Note: Michael from Craftwork Brewery in New Zealand forwarded this through to me and I enjoyed reading it so much I asked him if I could share it on the site. If I was to be honest I don’t know enough about the pros and cons of organic malt and other ingredients to make any useful commentary so I’ll let Michael’s letter speak for itself. I would love to hear any thoughts from readers about the issue. Cheers – (Luke)
We are a very small brewery tucked away in a small town in a small country. The beer we make is what we like to drink and it’s not to everyone’s taste, nor budget. However we think we’ve done well, with quite a few medals and a good deal of publicity for our nano/ nana size.
When we started out in 2014, we bought local and organic. That meant the malt from the lovely folks at Gladfield’s, in Canterbury. Hops mostly from N.Z. Hops in Motueka. Golden sugar from Taste Nature in Dunedin. Spices and fruit from our own gardens and the Organic Larder in Oamaru. We decided that we were too small to be an organic brewery and the cost of registering as an organic producer is prohibitive. So we labelled accordingly, listing organic ingredients as such. As Doug and Gabi only did the Pilsner malt organic, and as we brew Belgian styles, most of our beers are up to 95% organic. Two, with very simple grain bills are 100% organic. We’ve yet to capitalise on this, and have yet to sell to a dedicated organic shop, so busy we are, trying to keep up with the outlets we already have.
Just before Christmas Gabi told us that Gladfield’s, in future ,will no longer be able to supply organic malt. An earlier warning was that they no longer certified their organic pilsner malt. I was shocked to be honest as I never expected that- obviously was in denial as I ignored the warning signs of deregistration. A quick look around, revealed that all other breweries we knew to produce an organic beer , no longer seemed to , with “Organic” removed from labeling.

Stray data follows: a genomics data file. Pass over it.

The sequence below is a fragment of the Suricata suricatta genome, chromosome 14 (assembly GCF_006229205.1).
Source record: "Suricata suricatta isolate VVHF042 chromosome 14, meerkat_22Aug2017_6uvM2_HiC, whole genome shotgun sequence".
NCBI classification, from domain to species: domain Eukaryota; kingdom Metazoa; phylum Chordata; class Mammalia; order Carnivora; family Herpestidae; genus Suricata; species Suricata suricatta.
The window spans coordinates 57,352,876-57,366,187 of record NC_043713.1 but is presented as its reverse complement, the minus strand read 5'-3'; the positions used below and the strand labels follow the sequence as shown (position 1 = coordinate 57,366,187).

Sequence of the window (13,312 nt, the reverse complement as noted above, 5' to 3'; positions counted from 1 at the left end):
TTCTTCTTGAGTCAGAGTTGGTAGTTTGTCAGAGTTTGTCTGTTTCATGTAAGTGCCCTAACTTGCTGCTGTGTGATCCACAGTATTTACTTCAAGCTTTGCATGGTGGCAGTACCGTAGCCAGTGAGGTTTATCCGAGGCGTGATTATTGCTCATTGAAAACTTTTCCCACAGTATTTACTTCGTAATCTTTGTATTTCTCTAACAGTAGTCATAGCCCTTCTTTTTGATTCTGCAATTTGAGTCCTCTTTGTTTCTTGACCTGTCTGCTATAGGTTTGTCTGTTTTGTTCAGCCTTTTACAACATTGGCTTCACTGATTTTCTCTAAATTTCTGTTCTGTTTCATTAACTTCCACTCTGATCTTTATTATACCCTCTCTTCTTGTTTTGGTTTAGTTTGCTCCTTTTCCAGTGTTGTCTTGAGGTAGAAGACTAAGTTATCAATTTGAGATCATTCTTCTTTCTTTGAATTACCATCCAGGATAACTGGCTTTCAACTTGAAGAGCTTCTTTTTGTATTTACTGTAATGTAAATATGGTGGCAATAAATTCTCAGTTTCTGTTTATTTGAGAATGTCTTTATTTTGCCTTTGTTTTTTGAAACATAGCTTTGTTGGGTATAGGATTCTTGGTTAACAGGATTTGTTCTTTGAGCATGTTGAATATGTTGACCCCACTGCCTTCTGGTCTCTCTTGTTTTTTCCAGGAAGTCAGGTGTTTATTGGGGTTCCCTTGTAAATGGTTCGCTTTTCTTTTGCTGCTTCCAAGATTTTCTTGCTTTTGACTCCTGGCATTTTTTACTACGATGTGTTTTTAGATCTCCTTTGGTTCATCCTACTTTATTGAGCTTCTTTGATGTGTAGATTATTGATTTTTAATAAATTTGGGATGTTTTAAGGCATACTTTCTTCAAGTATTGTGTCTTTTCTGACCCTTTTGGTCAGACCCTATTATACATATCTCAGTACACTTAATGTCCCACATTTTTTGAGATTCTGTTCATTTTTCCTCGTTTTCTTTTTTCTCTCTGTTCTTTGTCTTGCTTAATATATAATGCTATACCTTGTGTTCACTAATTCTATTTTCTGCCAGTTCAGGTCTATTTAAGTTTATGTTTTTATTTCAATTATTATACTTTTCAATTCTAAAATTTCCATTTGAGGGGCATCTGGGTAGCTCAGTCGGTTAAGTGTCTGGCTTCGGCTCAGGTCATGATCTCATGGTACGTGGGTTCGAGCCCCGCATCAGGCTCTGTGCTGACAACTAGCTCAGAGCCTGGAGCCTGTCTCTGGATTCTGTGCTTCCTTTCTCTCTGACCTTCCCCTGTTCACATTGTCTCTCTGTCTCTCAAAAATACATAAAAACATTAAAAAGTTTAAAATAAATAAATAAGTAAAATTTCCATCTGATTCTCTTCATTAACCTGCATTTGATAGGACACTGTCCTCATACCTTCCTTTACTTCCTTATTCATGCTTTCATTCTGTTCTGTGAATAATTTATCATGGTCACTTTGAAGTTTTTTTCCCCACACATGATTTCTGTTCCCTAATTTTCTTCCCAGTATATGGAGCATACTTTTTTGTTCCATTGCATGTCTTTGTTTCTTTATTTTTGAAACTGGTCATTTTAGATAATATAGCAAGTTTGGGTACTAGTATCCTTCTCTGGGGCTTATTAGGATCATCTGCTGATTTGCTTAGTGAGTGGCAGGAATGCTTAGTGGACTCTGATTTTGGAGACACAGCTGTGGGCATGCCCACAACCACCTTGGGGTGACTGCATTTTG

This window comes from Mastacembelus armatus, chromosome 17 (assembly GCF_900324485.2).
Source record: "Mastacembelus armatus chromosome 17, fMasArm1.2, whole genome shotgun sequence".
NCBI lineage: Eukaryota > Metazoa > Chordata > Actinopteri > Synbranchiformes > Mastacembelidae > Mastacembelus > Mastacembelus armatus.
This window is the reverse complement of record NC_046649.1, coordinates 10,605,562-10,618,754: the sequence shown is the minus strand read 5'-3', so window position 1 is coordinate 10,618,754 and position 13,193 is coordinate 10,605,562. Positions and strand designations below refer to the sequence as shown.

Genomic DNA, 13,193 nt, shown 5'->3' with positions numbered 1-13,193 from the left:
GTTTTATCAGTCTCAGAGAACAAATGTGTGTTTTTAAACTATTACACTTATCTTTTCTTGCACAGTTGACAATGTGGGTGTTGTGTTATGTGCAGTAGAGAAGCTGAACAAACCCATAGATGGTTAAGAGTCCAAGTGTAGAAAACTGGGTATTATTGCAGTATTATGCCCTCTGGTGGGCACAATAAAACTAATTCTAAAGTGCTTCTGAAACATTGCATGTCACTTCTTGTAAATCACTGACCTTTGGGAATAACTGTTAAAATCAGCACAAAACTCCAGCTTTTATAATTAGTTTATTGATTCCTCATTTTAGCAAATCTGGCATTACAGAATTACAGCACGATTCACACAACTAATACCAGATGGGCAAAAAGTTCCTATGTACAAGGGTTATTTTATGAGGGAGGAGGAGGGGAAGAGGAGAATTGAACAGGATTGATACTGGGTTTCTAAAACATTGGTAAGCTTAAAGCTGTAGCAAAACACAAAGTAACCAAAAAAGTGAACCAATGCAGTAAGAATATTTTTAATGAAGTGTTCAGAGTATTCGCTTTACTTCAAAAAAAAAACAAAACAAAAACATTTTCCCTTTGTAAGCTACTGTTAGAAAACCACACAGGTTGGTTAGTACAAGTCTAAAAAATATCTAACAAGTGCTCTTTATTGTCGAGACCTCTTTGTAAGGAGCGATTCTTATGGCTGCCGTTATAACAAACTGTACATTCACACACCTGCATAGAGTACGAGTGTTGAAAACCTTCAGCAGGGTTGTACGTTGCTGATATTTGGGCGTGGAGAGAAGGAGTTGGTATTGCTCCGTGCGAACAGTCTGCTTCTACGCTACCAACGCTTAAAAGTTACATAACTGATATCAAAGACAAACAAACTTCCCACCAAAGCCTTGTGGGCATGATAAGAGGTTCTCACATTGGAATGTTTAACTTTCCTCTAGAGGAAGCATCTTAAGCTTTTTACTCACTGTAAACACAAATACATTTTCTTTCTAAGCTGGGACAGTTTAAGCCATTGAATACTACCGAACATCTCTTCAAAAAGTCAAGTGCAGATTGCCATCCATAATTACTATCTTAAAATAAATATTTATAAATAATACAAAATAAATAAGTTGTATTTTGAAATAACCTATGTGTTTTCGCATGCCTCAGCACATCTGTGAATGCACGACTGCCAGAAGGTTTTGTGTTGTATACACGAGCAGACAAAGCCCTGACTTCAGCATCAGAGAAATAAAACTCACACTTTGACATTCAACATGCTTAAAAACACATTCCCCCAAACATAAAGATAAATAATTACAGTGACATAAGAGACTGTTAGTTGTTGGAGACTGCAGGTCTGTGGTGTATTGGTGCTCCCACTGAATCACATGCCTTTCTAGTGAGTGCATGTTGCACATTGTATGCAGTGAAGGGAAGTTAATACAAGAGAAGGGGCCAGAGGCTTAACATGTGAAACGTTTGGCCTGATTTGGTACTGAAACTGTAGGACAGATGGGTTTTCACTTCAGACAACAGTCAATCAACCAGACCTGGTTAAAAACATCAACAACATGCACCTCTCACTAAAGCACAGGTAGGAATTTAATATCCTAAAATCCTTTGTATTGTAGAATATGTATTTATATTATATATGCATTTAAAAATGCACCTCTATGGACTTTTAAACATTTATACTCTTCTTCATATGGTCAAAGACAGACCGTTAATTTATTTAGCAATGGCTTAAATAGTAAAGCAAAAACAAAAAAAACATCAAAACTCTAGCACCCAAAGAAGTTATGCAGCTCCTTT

The reason for organic pilsner malt to be dropped is lack of demand. We are so small, and currently haven’t the capital to enlarge to increase orders beyond what a 100 litre brewery can produce.
In a recent trip to Belgium we found many classic producers such as Brasserie Dupont, make a side by side organic beer, next to their conventionally farmed products. It was not at all uncommon, and indeed one of the most famous breweries in the world, Cantillon in Brussels, is completely organic, and even run the brewery on solar electricity.
But we are in Clean Green New Zealand here, and I remember the optimistic push from the Soil and Health people back in the 1990’s for an Organic and G.M. free nation by 2020. Four years out from that goal, organic production of New Zealand grown barley malt ceases. Meanwhile, coffee for example has gone to organic free trade as normal rather than as an aberration. Beer drinkers have never been so discerning as they are now and spoilt for choice. Top restaurants and their chefs, also vie for local and or organic product, which is no longer seen as weird but better , fresher and tastier.
Yes, the malt is more expensive, around $50 a bag as opposed to $30. But we know as brewers that the ingredients inside the bottle is way less than the cost of packaging and taxes, per unit. So many brewers say they use the finest ingredients on their labels- what does that mean?
I appeal to the brewers of New Zealand to have a big think about this important and symbolic issue. Gladfield’s need about 5 ton of malt orders per annum, to sustain demand for organic malt. One medium sized brewery could secure that on it’s own.
For us to remain organic, it will mean importing the malt from the other side of the planet, food miles we needn’t spend if we could source our own product and relish our own unique terroir.
Thanks for taking the time to read this. 24th January 2016.
Michael O’Brien for Craftwork Brewery, Oamaru. N.Z.